Microsoft was resting much of its efforts in Windows Phone on the Nokia Lumia 900, and Nokia’s stake in the project was vital to its future smartphone building success.
Described by one colleague as the “only good phone” to come out of the Microsoft–Nokia joint venture, its flagship phone was hit with a critical bug, the Windows Phone marketshare is slipping, and the Windows brand itself is waning in the wake of Apple’s success.
Fortune described the Lumia 900 as a “sexy, award-winning smartphone is going on sale Sunday at half the price of the iPhone, and it’s launching on a blazing fast 4G network.”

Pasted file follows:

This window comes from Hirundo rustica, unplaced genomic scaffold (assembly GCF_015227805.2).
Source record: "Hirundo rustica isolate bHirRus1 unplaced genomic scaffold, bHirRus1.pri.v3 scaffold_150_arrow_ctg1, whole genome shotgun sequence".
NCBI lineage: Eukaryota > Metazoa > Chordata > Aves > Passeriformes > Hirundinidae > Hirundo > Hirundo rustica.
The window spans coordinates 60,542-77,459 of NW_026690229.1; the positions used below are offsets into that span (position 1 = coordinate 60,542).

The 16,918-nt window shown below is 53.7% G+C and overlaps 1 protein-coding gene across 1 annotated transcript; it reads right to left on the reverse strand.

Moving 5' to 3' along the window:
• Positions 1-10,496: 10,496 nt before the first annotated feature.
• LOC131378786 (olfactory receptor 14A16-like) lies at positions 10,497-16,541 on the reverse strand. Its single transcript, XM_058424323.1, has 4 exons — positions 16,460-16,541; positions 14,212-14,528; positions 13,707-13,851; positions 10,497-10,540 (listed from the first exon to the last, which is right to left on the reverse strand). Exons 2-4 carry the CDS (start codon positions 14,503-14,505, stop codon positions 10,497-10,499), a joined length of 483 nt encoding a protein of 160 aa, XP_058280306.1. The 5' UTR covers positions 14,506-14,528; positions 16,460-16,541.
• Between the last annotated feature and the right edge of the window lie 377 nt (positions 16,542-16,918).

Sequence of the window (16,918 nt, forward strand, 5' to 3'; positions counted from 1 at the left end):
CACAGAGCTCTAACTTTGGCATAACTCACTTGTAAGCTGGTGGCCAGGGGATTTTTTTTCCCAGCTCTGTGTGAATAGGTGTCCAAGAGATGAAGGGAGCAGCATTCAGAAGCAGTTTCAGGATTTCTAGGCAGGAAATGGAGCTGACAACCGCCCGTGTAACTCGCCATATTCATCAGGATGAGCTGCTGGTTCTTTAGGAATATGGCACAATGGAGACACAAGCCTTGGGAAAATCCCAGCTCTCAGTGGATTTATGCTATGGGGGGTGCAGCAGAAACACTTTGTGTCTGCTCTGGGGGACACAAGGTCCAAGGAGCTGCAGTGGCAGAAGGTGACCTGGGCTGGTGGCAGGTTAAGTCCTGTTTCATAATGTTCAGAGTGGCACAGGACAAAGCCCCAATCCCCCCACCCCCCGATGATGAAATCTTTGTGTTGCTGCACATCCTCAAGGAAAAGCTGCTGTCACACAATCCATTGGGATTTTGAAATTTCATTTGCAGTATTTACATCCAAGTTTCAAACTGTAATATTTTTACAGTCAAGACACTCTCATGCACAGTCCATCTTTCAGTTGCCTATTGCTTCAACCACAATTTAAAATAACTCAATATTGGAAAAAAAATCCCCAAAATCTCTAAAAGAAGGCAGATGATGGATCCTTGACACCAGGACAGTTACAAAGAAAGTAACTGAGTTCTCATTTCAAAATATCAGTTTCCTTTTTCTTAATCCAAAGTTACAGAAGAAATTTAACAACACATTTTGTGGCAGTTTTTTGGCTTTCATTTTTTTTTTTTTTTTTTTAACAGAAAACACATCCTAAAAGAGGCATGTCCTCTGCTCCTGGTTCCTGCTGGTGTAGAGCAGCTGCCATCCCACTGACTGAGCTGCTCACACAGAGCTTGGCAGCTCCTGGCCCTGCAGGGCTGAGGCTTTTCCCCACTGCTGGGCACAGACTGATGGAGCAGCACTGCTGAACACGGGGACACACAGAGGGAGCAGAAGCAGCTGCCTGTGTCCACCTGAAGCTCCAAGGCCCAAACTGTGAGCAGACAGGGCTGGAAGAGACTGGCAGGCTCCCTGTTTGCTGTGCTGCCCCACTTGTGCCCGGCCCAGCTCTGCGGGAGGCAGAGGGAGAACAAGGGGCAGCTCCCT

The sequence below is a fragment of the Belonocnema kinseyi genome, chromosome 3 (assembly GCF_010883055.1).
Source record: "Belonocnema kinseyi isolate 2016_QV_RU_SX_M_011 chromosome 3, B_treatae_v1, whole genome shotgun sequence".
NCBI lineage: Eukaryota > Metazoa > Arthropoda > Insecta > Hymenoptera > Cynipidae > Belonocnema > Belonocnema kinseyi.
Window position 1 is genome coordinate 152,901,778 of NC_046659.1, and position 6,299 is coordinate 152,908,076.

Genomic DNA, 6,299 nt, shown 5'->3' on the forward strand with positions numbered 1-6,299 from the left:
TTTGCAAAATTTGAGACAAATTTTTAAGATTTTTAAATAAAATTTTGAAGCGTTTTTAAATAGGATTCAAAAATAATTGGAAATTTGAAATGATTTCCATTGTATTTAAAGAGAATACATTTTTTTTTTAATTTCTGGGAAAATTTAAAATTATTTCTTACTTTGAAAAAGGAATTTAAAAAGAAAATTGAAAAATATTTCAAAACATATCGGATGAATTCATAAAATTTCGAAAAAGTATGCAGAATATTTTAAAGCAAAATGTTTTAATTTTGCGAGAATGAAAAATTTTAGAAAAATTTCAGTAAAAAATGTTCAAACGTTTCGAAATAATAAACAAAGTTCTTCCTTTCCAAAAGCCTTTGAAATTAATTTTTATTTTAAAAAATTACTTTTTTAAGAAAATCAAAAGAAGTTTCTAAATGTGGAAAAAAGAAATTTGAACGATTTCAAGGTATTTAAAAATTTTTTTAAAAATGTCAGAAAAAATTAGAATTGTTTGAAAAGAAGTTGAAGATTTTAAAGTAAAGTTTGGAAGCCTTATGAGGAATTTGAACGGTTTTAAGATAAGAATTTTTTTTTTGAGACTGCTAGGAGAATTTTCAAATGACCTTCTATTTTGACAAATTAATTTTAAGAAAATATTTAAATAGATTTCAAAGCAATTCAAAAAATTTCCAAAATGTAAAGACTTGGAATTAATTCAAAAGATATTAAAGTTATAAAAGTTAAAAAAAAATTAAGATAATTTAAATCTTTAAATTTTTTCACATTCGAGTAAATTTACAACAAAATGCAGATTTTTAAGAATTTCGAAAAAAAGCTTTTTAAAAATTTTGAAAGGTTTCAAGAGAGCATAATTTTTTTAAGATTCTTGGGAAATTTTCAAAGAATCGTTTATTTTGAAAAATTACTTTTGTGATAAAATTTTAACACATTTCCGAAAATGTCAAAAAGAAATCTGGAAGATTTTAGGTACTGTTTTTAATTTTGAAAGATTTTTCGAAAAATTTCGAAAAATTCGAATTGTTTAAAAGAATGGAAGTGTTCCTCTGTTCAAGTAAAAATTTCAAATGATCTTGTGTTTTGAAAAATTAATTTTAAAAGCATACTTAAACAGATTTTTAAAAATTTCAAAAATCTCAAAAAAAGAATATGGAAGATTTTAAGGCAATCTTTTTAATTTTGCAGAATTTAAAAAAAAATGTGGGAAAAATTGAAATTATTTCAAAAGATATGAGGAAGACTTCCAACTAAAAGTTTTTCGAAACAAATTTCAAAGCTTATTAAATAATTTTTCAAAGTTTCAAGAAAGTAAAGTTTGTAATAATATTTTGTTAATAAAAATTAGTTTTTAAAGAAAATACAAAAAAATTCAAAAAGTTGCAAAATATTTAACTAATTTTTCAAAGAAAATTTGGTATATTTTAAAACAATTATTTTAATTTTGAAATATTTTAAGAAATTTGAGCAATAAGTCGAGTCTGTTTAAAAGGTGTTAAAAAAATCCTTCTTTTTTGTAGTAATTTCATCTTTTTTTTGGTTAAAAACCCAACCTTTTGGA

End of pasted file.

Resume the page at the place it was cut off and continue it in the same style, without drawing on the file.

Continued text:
“What’s the catch?” they asked. “Two things: The phone, called the Lumia 900, is made by Nokia — and it’s running Microsoft’s Windows Phone software.”
But since its launch, it has already suffered a data cut-off bug which will put off a vast percent of the consumer market, and business customers especially, where data is the lifeblood of mission-critical operations. It’s struggling with poor market share and hampered by an image problem in the wake of attention towards iOS and Android rivals.
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